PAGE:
But addiction is not a mystery in the same way that cancer and AIDS are. No one really believes (do they?) that a complete science of addiction will ever be found in the laboratory or even the treatment centre, and if not there, then where?

No, addiction is a philosophical mystery, more like that of, say, happiness. Neurochemists imagine happiness can be reduced to a chemical; most of us know it is far more elusive, the proper subject of mysticism, philosophy, psychology, literature, film, music and art.

We need to apply these arts to develop a philosophy of addiction, not rely on analytical science.

If, as I think many would agree, it is at least insufficient and at most downright wrong to explain addiction solely in terms of illness, neurochemistry, sociology, psychology or any combination of these, then we need to look at the base of the iceberg whose tip these approaches represent.

Is there something endemic in the human condition that leads so many to become addicts, or should I say: leads so many to adopt the role of addict to explain, act out, dramatise and make real their unhappiness, frustration and pain?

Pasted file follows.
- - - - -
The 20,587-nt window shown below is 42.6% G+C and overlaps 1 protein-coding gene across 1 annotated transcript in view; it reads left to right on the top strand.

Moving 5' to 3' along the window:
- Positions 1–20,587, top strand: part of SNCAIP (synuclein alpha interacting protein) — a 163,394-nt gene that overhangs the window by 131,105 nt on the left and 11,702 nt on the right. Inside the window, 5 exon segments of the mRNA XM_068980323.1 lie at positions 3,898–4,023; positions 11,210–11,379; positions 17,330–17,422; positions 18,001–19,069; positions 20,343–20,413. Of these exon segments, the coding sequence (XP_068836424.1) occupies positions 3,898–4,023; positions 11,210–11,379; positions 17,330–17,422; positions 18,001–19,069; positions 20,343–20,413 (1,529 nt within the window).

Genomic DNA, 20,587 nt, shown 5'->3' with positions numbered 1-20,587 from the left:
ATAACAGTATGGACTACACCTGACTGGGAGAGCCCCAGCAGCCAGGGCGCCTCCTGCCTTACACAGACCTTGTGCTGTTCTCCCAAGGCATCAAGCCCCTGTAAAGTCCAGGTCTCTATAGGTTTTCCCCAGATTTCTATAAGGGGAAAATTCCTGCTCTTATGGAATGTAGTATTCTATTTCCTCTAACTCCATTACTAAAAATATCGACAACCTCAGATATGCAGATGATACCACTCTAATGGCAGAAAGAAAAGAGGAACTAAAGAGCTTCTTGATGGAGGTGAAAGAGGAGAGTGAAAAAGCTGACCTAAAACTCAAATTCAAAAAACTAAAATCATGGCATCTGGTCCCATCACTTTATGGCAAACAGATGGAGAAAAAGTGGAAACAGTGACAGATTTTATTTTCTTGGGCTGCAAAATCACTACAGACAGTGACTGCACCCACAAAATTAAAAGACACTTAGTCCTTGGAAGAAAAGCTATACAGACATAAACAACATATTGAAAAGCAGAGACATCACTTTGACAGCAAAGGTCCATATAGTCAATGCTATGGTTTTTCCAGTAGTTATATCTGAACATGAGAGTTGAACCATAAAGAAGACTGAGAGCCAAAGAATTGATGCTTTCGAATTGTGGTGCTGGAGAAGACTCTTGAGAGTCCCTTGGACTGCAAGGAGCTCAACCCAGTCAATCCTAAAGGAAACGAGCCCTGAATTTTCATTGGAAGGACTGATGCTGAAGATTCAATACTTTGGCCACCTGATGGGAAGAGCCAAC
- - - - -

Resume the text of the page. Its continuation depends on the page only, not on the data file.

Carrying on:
My answer is a qualified yes, qualified because the endemic something has always been there, even though addiction in the usual sense has only been around for the last hundred years (the first recorded use of the word in this way, according to the OED, was in 1906).

The endemic something has been called weltschmertz, world-weariness, melancholy and in India, bireh or longing.

The Lebanese author, Mikhail Naimy, called it the 'great nostalgia'. It is the pain of being human, no more, no less, the pain of having the chaotic self-awareness of human consciousness chained by its attachments to the mundane.

Despite the 12-step understanding that there is a spiritual dimension to recovery from addiction, the 'thing itself' is still regarded as an 'illness', not as a collection of symptoms of some deeper malaise, some inability to tolerate the great nostalgia.

Letting Go of Insecurity

The addiction industry is an odd enterprise because it is concerned with a shell, a mythology, a drama of symptoms, not a thing in and of itself.